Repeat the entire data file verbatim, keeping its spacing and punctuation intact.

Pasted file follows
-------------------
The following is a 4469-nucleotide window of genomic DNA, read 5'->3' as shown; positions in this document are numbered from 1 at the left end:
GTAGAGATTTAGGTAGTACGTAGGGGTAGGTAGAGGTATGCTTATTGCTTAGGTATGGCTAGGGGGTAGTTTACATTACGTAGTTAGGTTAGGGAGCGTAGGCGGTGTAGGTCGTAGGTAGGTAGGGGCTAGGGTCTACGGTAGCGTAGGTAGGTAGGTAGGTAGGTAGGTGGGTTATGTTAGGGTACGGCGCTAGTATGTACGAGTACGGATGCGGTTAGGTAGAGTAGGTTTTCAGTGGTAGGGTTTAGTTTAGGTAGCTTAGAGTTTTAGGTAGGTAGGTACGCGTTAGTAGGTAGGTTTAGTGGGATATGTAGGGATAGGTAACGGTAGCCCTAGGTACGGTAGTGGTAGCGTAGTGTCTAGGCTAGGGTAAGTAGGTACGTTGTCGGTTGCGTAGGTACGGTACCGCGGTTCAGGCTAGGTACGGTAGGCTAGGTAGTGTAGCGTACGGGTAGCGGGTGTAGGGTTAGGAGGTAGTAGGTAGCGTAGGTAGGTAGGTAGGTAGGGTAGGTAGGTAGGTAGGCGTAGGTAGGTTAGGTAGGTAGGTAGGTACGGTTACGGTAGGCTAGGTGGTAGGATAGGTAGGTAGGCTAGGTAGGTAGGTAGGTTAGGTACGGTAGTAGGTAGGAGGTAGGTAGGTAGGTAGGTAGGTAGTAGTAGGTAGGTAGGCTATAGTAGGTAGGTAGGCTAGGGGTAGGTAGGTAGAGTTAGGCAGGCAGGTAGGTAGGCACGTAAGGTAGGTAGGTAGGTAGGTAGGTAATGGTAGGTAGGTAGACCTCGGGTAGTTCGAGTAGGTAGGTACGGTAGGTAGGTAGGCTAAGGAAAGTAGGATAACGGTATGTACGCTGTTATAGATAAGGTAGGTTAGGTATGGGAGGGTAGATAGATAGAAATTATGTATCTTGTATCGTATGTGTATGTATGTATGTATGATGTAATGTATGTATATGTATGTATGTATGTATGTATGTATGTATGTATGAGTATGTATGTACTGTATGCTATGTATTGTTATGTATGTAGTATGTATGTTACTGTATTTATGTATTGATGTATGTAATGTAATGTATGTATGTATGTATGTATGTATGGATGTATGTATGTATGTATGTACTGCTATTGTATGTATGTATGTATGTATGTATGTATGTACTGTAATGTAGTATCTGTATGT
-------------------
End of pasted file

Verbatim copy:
The following is a 4469-nucleotide window of genomic DNA, read 5'->3' as shown; positions in this document are numbered from 1 at the left end:
GTAGAGATTTAGGTAGTACGTAGGGGTAGGTAGAGGTATGCTTATTGCTTAGGTATGGCTAGGGGGTAGTTTACATTACGTAGTTAGGTTAGGGAGCGTAGGCGGTGTAGGTCGTAGGTAGGTAGGGGCTAGGGTCTACGGTAGCGTAGGTAGGTAGGTAGGTAGGTAGGTGGGTTATGTTAGGGTACGGCGCTAGTATGTACGAGTACGGATGCGGTTAGGTAGAGTAGGTTTTCAGTGGTAGGGTTTAGTTTAGGTAGCTTAGAGTTTTAGGTAGGTAGGTACGCGTTAGTAGGTAGGTTTAGTGGGATATGTAGGGATAGGTAACGGTAGCCCTAGGTACGGTAGTGGTAGCGTAGTGTCTAGGCTAGGGTAAGTAGGTACGTTGTCGGTTGCGTAGGTACGGTACCGCGGTTCAGGCTAGGTACGGTAGGCTAGGTAGTGTAGCGTACGGGTAGCGGGTGTAGGGTTAGGAGGTAGTAGGTAGCGTAGGTAGGTAGGTAGGTAGGGTAGGTAGGTAGGTAGGCGTAGGTAGGTTAGGTAGGTAGGTAGGTACGGTTACGGTAGGCTAGGTGGTAGGATAGGTAGGTAGGCTAGGTAGGTAGGTAGGTTAGGTACGGTAGTAGGTAGGAGGTAGGTAGGTAGGTAGGTAGGTAGTAGTAGGTAGGTAGGCTATAGTAGGTAGGTAGGCTAGGGGTAGGTAGGTAGAGTTAGGCAGGCAGGTAGGTAGGCACGTAAGGTAGGTAGGTAGGTAGGTAGGTAATGGTAGGTAGGTAGACCTCGGGTAGTTCGAGTAGGTAGGTACGGTAGGTAGGTAGGCTAAGGAAAGTAGGATAACGGTATGTACGCTGTTATAGATAAGGTAGGTTAGGTATGGGAGGGTAGATAGATAGAAATTATGTATCTTGTATCGTATGTGTATGTATGTATGTATGATGTAATGTATGTATATGTATGTATGTATGTATGTATGTATGTATGTATGAGTATGTATGTACTGTATGCTATGTATTGTTATGTATGTAGTATGTATGTTACTGTATTTATGTATTGATGTATGTAATGTAATGTATGTATGTATGTATGTATGTATGGATGTATGTATGTATGTATGTACTGCTATTGTATGTATGTATGTATGTATGTATGTATGTACTGTAATGTAGTATCTGTATGT